Inherence Bias

How do people judge what is socially good or desirable? One factor is what people consider to be inherent or typical. If something seems inherent or typical, people tend to infer that it is also good or socially desirable. Psychologists Christina Tworek and Andrei Cimpian of University of Illinois at Urbana-Campaign and New York University show in their 2016 study how inherence bias is associated with judgments of desirability.

Tworek and Cimpian began their paper with an example of a dissenting opinion of the US Supreme Court Chief Justice John Roberts in the marriage equality case. In his opinion, Roberts basically says that historically all societies have been based on heterosexual marriage, thus only heterosexual marriage should be recognized. In essence, Roberts’ point is that if something has been a typical case in various societies it means it is socially desirable and good, and since only heterosexual marriage has been typically recognized in all societies so it is desirable in the United States to recognize only heterosexual marriage.

Inherence bias pervades all of our social and political debates, and the greatest problem with it is that it makes our thinking more rigid. For example, in their experiments Tworek and Cimpian asked their subjects to consider why we give roses as Valentine’s Day gifts and if it might be better to give other gifts instead of roses. The subjects naturally tended to focus on intrinsic features of roses such as their beautiful appearance and other inherent information. All of this made them more likely to think that roses should be the Valentine’s Day gift, and it also made them less willing to question status quo and consider other alternative gifts.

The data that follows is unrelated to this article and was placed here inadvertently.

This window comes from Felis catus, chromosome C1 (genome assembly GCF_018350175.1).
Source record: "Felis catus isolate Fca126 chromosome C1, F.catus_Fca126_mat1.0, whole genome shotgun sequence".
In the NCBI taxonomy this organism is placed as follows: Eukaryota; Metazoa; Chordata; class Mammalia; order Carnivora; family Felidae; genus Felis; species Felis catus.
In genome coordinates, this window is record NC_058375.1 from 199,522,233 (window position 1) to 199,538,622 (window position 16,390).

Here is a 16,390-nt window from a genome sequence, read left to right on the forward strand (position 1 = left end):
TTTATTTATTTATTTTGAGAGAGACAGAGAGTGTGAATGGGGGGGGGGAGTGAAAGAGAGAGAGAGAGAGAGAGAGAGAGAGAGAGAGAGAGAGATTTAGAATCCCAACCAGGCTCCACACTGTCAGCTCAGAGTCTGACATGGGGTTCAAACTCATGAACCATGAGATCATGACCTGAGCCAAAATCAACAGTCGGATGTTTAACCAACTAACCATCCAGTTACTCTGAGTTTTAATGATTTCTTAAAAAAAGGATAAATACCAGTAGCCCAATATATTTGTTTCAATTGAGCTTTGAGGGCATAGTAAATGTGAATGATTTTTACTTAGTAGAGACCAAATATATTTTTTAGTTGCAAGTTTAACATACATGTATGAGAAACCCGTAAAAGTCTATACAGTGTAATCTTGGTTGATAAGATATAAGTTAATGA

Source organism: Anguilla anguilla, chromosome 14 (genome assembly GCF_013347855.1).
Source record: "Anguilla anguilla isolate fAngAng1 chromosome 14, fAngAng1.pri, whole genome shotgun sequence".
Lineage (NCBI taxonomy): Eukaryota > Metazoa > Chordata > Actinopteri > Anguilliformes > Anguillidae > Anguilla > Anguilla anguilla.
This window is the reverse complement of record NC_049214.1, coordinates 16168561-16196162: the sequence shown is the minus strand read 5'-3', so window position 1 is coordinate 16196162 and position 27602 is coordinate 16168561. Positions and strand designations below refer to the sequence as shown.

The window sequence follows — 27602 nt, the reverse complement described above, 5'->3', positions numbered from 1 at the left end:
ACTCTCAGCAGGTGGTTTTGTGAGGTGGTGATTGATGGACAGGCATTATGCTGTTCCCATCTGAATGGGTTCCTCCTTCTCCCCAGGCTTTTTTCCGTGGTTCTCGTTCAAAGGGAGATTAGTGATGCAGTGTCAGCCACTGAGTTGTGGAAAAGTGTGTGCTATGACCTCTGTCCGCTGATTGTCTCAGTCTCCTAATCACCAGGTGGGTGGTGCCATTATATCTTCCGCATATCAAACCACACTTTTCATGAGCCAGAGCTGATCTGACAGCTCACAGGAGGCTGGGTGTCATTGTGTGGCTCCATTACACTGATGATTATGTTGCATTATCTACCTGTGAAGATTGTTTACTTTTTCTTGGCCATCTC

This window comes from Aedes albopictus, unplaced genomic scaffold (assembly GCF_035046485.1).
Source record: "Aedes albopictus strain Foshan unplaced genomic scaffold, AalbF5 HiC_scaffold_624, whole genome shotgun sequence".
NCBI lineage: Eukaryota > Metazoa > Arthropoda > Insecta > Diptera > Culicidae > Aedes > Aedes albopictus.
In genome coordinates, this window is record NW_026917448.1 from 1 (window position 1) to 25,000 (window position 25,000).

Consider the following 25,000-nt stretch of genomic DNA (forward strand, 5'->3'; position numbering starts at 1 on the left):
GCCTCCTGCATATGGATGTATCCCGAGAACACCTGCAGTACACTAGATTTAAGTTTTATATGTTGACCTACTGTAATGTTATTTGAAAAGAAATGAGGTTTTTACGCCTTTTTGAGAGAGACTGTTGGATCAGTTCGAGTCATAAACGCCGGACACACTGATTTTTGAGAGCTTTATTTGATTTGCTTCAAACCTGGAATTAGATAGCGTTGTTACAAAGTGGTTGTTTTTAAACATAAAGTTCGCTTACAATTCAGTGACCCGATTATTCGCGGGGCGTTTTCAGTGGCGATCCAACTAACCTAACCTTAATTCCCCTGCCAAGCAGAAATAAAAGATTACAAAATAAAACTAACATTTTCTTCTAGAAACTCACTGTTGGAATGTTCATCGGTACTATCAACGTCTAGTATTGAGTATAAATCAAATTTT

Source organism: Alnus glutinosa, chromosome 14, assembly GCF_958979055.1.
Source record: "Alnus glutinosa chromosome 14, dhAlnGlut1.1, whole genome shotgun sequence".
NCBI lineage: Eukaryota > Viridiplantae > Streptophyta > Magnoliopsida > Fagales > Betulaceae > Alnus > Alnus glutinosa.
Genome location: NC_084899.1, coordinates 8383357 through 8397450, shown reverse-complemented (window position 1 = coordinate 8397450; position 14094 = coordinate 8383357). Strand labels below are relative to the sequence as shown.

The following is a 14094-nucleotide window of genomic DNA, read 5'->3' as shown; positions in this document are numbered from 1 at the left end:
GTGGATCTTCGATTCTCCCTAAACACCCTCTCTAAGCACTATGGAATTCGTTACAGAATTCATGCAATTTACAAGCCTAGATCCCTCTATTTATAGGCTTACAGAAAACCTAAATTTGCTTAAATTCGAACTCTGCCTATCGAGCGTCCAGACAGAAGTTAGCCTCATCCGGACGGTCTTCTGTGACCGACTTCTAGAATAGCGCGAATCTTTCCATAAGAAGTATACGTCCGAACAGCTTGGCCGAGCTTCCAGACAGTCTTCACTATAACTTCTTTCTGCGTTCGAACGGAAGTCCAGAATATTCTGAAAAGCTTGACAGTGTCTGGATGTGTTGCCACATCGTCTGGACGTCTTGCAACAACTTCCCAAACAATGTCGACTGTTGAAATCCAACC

How Contextual Information Reduces Inherence Bias

Minimizing the inherence bias helps to make sure that people think more flexibly about an issue and are more inclined to consider alternatives to status quo. To achieve that, it is important to find and use contextual (extrinsic) information. In the example of roses as the Valentine’s Day gifts, the subjects became more willing to question status quo and be open to alternatives when they were given some contextual information, for instance, that a more important reason why we use roses as the Valentine’s Day gift is not their inherent appearance but rather the advertising and marketing by florists and also the fact that businesses needed a flower that could be imported in bulk from countries with milder February temperatures.

Why contextual information increases flexible thinking? Primarily because it makes it much easier to see that things could have turned out differently. The less you think that something is inevitable or necessary, the more likely you’ll be to question status quo and openly consider various alternatives.  In the example of the Valentine’s Day gifts, the context makes it easier to consider other scenarios, such as the possibility that businesses other than florists could have been more successful at marketing their products or that florists could have chosen other flowers than roses as their flagship product for the Valentine’s Day.


  • Christina M. Tworek and Andrei Cimpian. Why Do People Tend to Infer “Ought” From “Is”? The Role of Biases in Explanation. Psychological Science 1 –14 (2016). DOI: 10.1177/0956797616650875
  • Andrei Cimpian and Erika Salomon, The Inherence Heuristic: An Intuitive Means of Making Sense of the World, and a Potential Precursor to Psychological Essentialism. Behavioral and Brain Sciences 37, 461–527 (2014). doi:10.1017/S0140525X13002197